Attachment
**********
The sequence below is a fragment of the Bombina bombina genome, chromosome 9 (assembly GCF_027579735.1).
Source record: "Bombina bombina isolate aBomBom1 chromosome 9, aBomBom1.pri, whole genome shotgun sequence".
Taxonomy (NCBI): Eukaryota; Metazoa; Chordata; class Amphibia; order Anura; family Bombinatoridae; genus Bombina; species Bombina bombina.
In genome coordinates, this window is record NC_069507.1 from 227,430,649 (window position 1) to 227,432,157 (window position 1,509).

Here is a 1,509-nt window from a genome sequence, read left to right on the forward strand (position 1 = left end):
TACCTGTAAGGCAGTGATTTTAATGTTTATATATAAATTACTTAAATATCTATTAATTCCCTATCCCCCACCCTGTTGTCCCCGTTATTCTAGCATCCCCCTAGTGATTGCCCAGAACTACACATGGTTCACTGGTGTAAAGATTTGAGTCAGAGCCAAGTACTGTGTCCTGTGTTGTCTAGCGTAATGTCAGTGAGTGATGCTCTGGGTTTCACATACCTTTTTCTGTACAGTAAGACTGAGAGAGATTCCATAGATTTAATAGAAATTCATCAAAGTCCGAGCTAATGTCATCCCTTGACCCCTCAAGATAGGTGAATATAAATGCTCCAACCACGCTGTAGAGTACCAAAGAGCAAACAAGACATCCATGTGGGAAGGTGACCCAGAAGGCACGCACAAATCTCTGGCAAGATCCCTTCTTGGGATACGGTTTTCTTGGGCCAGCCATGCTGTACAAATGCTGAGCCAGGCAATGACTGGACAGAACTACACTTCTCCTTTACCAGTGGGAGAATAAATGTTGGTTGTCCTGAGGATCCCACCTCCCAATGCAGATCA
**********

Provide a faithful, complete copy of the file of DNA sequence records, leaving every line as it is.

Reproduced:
The sequence below is a fragment of the Bombina bombina genome, chromosome 9 (assembly GCF_027579735.1).
Source record: "Bombina bombina isolate aBomBom1 chromosome 9, aBomBom1.pri, whole genome shotgun sequence".
Taxonomy (NCBI): Eukaryota; Metazoa; Chordata; class Amphibia; order Anura; family Bombinatoridae; genus Bombina; species Bombina bombina.
In genome coordinates, this window is record NC_069507.1 from 227,430,649 (window position 1) to 227,432,157 (window position 1,509).

Here is a 1,509-nt window from a genome sequence, read left to right on the forward strand (position 1 = left end):
TACCTGTAAGGCAGTGATTTTAATGTTTATATATAAATTACTTAAATATCTATTAATTCCCTATCCCCCACCCTGTTGTCCCCGTTATTCTAGCATCCCCCTAGTGATTGCCCAGAACTACACATGGTTCACTGGTGTAAAGATTTGAGTCAGAGCCAAGTACTGTGTCCTGTGTTGTCTAGCGTAATGTCAGTGAGTGATGCTCTGGGTTTCACATACCTTTTTCTGTACAGTAAGACTGAGAGAGATTCCATAGATTTAATAGAAATTCATCAAAGTCCGAGCTAATGTCATCCCTTGACCCCTCAAGATAGGTGAATATAAATGCTCCAACCACGCTGTAGAGTACCAAAGAGCAAACAAGACATCCATGTGGGAAGGTGACCCAGAAGGCACGCACAAATCTCTGGCAAGATCCCTTCTTGGGATACGGTTTTCTTGGGCCAGCCATGCTGTACAAATGCTGAGCCAGGCAATGACTGGACAGAACTACACTTCTCCTTTACCAGTGGGAGAATAAATGTTGGTTGTCCTGAGGATCCCACCTCCCAATGCAGATCA